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Einstein gauss bonnet gravity

  1. Aug 28, 2011 #1
    Hello, in a paper http://www-library.desy.de/preparch/conf/theo-ws/workshop2004/data/Chatillon.pdf .

    says that.

    1) In 4d, it is a total derivative, then does not contribute to the equations of motion

    A total derivative respect to time does not contribute to equation of motion???, ¿or other parameter??

    2) Only [tex]R^2[/tex] order combination giving equations of motion
    with no derivatives of higher order than two and divergence free, like the Einstein tensor.

    ¿why einstein tensor gives equation of motion of second derivative of time?...I think that varying the action [tex] \int \sqrt{g_{uv}dx^u dx^v} [/tex] i get the equation of motion, but i don't understand but the einstein tensor too...
  2. jcsd
  3. Aug 28, 2011 #2


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    alejandrito29, One way to derive the Einstein equations is to take as the action S = ∫√-g R, and vary this with respect to gμν. It turns out that δS/δgμν = √-g Gμν. It's generally true that for any action of the form S = ∫√-g L, where L is a scalar, that δS/δgμν will be a divergence-free tensor.

    The paper considers adding to the Einstein action a term α(R2 − 4RμνRμν +RμνρσRμνρσ)

    In four dimensions the variation of this additional term vanishes identically, so it makes no contribution to the equations of motion.
  4. Aug 28, 2011 #3
    very thank , but,
    1. ¿a divergence-free tensor does not contribute to the equations of motion?

    2. ¿the einstein tensor then does not contribute to the equations of motion???. I understand by Einstein equation [tex]G_{uv}= R_{uv}-\frac{1}{2}g_{uv}R=k T_{uv}[/tex] but by equation of motion [tex] \ddot{x} + \Gamma^v_{su} \dot{x}^s \dot{x}^u=0[/tex]
    Last edited: Aug 28, 2011
  5. Aug 29, 2011 #4


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    ¡I didn't say that! A term T in the Lagrangian which can be written as a total divergence, T = Vμ, does not contribute to the equations of motion. Lagrangians are not unique. Two Lagrangians that differ by a total divergence will yield exactly the same equations of motion.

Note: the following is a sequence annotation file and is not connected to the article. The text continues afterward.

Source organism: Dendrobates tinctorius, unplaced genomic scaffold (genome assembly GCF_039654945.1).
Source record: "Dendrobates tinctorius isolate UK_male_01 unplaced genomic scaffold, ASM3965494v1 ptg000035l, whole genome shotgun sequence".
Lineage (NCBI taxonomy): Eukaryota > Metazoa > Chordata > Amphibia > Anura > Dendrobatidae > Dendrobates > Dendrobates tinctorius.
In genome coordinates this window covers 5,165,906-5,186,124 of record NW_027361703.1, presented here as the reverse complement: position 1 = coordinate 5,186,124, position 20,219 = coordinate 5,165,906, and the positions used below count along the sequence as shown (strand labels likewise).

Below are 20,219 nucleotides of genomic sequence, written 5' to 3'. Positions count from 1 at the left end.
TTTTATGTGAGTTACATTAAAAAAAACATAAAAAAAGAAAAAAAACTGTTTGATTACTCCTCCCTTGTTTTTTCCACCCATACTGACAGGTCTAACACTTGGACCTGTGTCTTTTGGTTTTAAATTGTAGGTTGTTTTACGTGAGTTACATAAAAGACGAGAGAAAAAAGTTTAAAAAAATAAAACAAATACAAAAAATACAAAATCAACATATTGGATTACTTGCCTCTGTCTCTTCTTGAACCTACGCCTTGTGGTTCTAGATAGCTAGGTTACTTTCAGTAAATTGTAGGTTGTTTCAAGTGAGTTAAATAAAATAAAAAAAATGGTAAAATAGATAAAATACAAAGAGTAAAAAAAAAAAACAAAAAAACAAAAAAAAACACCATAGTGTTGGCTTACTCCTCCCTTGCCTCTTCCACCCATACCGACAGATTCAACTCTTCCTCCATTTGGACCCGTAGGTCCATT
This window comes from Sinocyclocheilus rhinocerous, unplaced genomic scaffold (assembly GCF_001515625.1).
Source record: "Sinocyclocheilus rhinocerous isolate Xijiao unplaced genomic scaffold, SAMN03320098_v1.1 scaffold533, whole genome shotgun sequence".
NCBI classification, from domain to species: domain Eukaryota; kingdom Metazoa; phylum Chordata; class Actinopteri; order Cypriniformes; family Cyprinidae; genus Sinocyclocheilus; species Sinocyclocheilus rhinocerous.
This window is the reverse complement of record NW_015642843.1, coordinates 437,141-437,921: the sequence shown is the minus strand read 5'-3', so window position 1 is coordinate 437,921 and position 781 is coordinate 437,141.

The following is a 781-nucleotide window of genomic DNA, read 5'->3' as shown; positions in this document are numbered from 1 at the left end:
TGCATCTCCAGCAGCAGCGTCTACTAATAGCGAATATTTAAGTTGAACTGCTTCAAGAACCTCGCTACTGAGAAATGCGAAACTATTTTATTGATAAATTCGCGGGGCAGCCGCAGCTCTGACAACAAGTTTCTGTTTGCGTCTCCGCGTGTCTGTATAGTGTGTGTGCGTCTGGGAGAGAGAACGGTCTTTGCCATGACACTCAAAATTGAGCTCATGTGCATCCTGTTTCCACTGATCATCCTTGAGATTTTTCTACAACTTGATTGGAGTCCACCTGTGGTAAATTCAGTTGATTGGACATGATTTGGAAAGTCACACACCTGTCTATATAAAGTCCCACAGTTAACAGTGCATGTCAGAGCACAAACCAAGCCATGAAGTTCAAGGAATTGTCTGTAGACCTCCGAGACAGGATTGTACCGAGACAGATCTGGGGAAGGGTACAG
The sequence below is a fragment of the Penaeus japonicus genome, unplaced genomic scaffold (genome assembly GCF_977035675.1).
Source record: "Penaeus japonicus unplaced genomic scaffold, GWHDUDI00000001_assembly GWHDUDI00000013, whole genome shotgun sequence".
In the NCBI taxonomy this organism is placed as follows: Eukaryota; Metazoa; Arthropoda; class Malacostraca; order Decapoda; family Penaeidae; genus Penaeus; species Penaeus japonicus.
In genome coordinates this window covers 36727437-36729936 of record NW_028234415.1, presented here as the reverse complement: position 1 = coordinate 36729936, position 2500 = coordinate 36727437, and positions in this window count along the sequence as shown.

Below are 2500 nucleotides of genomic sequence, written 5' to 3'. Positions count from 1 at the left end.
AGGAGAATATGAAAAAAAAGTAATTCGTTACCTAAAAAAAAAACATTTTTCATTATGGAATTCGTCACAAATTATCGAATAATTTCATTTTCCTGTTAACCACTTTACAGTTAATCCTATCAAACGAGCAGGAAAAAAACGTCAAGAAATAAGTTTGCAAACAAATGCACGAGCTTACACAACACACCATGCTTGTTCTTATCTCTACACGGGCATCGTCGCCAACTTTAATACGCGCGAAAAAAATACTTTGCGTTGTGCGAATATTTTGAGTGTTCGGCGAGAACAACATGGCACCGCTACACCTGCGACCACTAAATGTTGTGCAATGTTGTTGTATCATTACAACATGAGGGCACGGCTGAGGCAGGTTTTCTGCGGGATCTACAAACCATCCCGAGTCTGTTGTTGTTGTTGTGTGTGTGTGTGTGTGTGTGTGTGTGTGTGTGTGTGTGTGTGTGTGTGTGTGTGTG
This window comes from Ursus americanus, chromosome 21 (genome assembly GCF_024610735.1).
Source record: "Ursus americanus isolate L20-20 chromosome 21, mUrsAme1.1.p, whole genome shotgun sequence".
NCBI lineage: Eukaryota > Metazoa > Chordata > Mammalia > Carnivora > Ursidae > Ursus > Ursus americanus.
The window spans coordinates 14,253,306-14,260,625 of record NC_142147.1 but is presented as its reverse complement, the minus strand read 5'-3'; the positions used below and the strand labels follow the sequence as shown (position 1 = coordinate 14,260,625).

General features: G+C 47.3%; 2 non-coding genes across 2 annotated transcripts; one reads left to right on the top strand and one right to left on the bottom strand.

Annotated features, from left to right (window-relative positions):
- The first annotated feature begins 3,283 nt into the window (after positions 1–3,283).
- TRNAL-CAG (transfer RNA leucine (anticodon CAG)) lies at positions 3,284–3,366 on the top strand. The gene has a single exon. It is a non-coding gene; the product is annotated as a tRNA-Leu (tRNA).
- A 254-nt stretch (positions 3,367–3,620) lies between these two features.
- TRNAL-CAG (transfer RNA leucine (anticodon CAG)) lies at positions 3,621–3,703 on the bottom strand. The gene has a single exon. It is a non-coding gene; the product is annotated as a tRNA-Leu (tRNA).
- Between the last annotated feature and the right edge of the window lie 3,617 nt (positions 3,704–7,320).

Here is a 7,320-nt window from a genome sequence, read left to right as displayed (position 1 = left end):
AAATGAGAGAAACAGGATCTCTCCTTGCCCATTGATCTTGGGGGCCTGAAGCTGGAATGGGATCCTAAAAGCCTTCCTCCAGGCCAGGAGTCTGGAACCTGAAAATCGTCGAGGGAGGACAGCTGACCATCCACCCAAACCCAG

You're confusing two things that have nothing to do with each other. S = ∫√-g R d4x is the action for the field, and its variation δS/δgμν yields the Einstein equations. ∫√gμνdxμdxν is a Lagrangian that can be used to describe geodesics, and its variation yields the equations of motion for a test particle.
  6. Aug 29, 2011 #5
    ok, very very thanks, but
    what is the equation of motion in general relativity? [tex] G_{uv}= k T_{uv}[/tex] or [tex]\ddot{x}+ \Gamma^u_{s v} \dot{x}^s \dot{x}^v[/tex] ???,

    or other??
  7. Aug 29, 2011 #6
    The first proposition you give is the Einstein's field equation.
    The second proposition, if vanishing, is the equation describing a parallel transported speed vector.
    Solutions of the field equation is of the following type:
    gab. va. vb = constant where v is the speed of the particle and where a, b = 0, 1, 2 and 3.
    If you prefer a formulation like in classical mechanics, with forces, then you have to write the equation Dv = forces to recover the solutions.
  8. Aug 29, 2011 #7


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    If your lagrangian is of the form [tex]L = \frac{1}{2}g_{\mu \nu }\dot{x^{\mu }}\dot{x^{\nu }}[/tex] then you can use the euler lagrange equations [tex]\frac{\partial L}{\partial x^{\mu }} - \frac{\mathrm{d} }{\mathrm{d} \lambda }(\frac{\partial L}{\partial \dot{x^{\mu }}}) = 0[/tex] (where lambda is an affine parameter) to arrive at the geodesic equation [tex]\ddot{x}^{\mu } + \Gamma ^{\mu }_{\alpha \beta }\dot{x^{\alpha }}\dot{x^{\beta }} = 0[/tex] If you use the Einstein lagrangian [itex]L = (-g)^{1/2}R[/itex] then variation of the lagrangian will yield the vacuum field equations [itex]G^{\mu \nu } = 0[/itex] and the related bianchi identity [itex]\triangledown _{\mu }G^{\mu \nu } = 0[/itex].
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